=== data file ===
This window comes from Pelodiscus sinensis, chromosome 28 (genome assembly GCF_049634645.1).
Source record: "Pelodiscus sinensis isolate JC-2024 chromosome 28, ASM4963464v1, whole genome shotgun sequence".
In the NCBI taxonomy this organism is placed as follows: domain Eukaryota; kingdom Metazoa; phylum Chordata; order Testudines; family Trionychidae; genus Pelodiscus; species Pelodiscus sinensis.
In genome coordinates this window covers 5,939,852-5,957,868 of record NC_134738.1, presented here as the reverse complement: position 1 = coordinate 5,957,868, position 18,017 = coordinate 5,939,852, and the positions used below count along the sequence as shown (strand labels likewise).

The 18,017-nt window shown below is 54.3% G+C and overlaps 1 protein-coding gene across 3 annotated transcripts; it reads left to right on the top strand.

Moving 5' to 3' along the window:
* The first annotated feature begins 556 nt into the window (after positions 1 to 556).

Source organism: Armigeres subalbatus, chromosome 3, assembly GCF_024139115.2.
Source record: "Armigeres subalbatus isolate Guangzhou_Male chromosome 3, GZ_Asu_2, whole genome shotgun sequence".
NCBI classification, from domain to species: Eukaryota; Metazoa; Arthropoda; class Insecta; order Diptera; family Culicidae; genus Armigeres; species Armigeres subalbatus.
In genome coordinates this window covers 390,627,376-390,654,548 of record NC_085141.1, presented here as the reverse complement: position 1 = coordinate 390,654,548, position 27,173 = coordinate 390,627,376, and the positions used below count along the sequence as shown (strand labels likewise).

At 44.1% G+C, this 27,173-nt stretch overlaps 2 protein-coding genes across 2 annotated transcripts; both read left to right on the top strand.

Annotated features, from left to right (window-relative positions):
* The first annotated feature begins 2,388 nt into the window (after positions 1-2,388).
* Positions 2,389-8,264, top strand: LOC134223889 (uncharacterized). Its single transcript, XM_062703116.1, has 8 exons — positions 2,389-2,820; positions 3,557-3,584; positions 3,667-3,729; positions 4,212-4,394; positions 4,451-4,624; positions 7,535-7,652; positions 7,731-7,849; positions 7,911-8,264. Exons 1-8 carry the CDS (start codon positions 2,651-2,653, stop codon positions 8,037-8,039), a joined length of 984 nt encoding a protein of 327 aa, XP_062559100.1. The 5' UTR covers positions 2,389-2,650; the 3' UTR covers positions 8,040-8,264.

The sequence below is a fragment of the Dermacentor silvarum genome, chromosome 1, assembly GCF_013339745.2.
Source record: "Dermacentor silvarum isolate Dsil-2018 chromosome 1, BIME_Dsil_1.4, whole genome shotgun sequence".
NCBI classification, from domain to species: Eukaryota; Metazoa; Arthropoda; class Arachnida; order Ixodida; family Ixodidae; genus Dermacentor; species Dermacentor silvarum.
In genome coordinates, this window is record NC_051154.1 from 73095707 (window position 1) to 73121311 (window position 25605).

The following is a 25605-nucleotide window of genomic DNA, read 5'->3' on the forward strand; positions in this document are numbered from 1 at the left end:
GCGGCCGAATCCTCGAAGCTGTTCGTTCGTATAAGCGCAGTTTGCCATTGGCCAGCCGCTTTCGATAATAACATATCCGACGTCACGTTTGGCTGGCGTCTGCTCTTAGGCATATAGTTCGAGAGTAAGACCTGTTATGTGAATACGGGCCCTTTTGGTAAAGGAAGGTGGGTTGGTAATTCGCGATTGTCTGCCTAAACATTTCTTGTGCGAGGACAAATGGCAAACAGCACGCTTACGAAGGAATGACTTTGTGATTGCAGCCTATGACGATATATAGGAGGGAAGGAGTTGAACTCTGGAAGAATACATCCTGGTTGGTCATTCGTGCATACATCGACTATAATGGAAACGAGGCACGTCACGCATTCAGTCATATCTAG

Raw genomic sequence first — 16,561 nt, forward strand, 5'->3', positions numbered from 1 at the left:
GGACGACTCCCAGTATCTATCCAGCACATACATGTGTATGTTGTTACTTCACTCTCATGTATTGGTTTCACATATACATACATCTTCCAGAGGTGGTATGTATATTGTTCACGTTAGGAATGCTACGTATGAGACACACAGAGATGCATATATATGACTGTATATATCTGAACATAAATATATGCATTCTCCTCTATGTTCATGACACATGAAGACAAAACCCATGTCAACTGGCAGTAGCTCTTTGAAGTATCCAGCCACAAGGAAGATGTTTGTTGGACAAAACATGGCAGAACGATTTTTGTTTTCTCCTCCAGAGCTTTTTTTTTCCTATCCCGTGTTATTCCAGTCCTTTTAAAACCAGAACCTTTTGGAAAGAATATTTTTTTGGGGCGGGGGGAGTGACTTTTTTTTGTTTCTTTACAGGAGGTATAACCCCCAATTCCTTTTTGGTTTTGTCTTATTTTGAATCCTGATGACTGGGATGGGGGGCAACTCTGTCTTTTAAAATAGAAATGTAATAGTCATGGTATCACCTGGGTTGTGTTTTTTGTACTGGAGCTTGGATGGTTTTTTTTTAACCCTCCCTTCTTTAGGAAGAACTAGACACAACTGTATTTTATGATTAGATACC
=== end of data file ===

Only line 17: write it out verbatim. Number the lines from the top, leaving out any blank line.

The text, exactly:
Source record: "Dermacentor silvarum isolate Dsil-2018 chromosome 1, BIME_Dsil_1.4, whole genome shotgun sequence".